IT HAS BEEN almost three decades since the publication of my novel The Confessions of Aubrey Beardsley, which is being re-issued as a digital edition. This event coincides with the first major exhibition of Beardsley’s work in fifty years, which is scheduled to open at the Tate Britain in London in June (as of press time, after a postponement due to Covid-19). Another Beardsley show is slated to open in Paris at the Musée d’Orsay in October.
While preparing my novel for this new edition, I couldn’t help but reflect on the many years I spent researching Beardsley’s life, his art, and the circumstances that led to his downfall. It’s a story worth recounting as a reminder of the corrosive homophobia that devastated the private life and destroyed the public career of this brilliant artist.
My research began in the 1980s. I had written three contemporary novels and a play and was trying to decide what to tackle next. I have always been interested in gay history and initially thought Oscar Wilde would be the lead character in whatever this new work was going to be. Wilde’s trial and imprisonment for “gross indecency” was one of the seminal events of the late 19th century, a stark example of the persecution and criminalization of gay men that lasted into the 1960s. Wilde’s life was well documented, but no one had written in any detail about everyday gay life in late-Victorian England.
As I dug deeper and began to connect the dots, a shadowy picture began to emerge of the subterranean gay world that had flourished in England before gay men even knew what to call themselves. The word “homosexual” did not exist. “Sodomite” and “pervert” were the most common epithets used to vilify gay men. But among Wilde’s circle of educated gay friends, newly minted words like “invert” and “Uranian” were being used to identify and de-stigmatize themselves. Essays and poems on the taboo topic of same-sex love appeared in a magazine called The Spirit Lamp. Alas, these first stirrings of what today we might call “gay consciousness” or “queer identity” all but disappeared after Wilde was found guilty and sentenced to two years of hard labor. The “love that dare not speak its name” once again lost its voice.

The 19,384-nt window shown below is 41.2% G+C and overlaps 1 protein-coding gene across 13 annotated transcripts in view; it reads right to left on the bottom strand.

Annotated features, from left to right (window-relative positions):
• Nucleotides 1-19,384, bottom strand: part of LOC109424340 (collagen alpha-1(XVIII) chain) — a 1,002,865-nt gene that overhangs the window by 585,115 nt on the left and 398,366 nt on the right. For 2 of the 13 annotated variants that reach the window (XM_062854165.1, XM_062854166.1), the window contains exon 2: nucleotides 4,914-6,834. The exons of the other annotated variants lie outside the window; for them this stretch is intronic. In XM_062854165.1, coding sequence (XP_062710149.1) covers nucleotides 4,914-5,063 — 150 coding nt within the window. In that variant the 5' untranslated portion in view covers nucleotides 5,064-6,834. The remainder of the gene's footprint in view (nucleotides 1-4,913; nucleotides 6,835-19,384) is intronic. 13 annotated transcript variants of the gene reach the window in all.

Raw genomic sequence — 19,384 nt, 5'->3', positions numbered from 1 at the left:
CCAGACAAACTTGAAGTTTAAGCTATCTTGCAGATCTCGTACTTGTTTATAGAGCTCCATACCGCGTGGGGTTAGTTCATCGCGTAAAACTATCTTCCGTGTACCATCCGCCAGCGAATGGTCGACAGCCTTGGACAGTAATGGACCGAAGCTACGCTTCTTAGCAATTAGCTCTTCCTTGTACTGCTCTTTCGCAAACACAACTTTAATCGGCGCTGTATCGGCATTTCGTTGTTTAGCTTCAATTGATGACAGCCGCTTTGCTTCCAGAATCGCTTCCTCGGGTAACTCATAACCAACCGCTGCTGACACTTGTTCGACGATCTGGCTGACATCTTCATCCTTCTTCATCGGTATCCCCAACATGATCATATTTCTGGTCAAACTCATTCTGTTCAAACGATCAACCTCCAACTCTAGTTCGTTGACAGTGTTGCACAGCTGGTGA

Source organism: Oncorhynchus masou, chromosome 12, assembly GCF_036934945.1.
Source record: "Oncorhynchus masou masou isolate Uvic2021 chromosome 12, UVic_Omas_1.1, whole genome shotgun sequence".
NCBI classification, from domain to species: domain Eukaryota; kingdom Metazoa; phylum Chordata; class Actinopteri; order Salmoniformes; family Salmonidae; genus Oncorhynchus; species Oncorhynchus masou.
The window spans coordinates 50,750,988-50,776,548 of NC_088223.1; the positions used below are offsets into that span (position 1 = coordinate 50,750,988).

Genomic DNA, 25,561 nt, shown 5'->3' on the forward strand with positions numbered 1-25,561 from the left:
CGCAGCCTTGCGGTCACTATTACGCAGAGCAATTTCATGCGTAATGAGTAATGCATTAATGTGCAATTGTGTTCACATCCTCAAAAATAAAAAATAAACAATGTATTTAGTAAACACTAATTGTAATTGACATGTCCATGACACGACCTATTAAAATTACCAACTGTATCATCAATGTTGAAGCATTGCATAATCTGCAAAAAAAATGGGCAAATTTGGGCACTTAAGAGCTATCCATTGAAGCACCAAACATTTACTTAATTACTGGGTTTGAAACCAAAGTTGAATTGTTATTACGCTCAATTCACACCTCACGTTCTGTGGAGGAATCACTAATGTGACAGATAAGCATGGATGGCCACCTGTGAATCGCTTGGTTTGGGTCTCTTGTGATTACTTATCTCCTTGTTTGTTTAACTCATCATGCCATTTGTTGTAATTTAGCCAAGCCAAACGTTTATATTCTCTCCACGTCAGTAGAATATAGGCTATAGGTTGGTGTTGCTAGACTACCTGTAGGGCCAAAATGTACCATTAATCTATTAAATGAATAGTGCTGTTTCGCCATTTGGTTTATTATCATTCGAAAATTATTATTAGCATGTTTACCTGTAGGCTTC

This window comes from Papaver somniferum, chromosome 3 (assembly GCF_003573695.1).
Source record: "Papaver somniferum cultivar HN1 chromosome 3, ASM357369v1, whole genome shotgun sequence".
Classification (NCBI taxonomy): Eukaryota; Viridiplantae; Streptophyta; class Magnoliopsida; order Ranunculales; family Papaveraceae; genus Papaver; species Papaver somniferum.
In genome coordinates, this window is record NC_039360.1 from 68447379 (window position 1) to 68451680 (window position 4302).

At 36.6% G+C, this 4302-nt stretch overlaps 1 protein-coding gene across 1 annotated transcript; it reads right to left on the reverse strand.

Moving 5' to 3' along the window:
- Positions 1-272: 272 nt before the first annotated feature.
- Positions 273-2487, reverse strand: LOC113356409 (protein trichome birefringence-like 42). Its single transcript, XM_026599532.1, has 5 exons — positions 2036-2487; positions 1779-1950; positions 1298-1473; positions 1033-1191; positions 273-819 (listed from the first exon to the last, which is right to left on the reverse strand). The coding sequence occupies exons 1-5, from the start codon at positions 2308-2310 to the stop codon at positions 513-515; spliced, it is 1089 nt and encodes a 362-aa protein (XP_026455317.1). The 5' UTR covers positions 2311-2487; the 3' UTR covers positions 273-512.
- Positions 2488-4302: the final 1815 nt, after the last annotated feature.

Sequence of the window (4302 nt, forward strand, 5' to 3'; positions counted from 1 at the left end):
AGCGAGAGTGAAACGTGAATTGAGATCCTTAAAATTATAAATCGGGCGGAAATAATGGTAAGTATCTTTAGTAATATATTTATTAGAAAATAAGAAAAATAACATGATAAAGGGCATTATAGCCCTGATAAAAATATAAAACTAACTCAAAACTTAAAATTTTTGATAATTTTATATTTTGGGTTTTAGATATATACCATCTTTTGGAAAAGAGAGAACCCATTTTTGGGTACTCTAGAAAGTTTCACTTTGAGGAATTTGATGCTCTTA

The effect Wilde’s trial and prison sentence had on gay life was devastating at the time and lasted for generations. It was said that on the day of his arrest in 1895, every boat train leaving for the Continent was packed solid with terrified gay men fleeing England to escape arrest and prosecution. What a fantastic play that would make, I thought at the time. (I still think so.) Instead of having Wilde as my protagonist, I decided to shift my focus to someone whose life was compromised or ruined as a result of the Wilde scandal.
Aubrey Beardsley was an artist whose name comes up frequently in many of the books written about Oscar Wilde. The 1890s were, after all, later dubbed the Beardsley Period. The facts of Beardsley’s life are not nearly as well-known as those of Wilde’s, but their fates were inextricably intertwined.
At age 23, after a meteoric rise to fame, Beardsley’s career came to a swift and catastrophic end because of his association with Wilde. With his professional life in tatters, the only work the once-sought-after artist could find was with Leonard Smithers, a publisher with a lucrative sideline in pornography. Two years after his humiliating fall from grace, Beardsley, aged twenty-five, died of tuberculosis in Menton, France. Like Wilde, he had become an exile from his country and a pariah among his countrymen. In his final, agonized letter, written on his deathbed, he implores Smithers to destroy “all obscene drawings” that he had produced.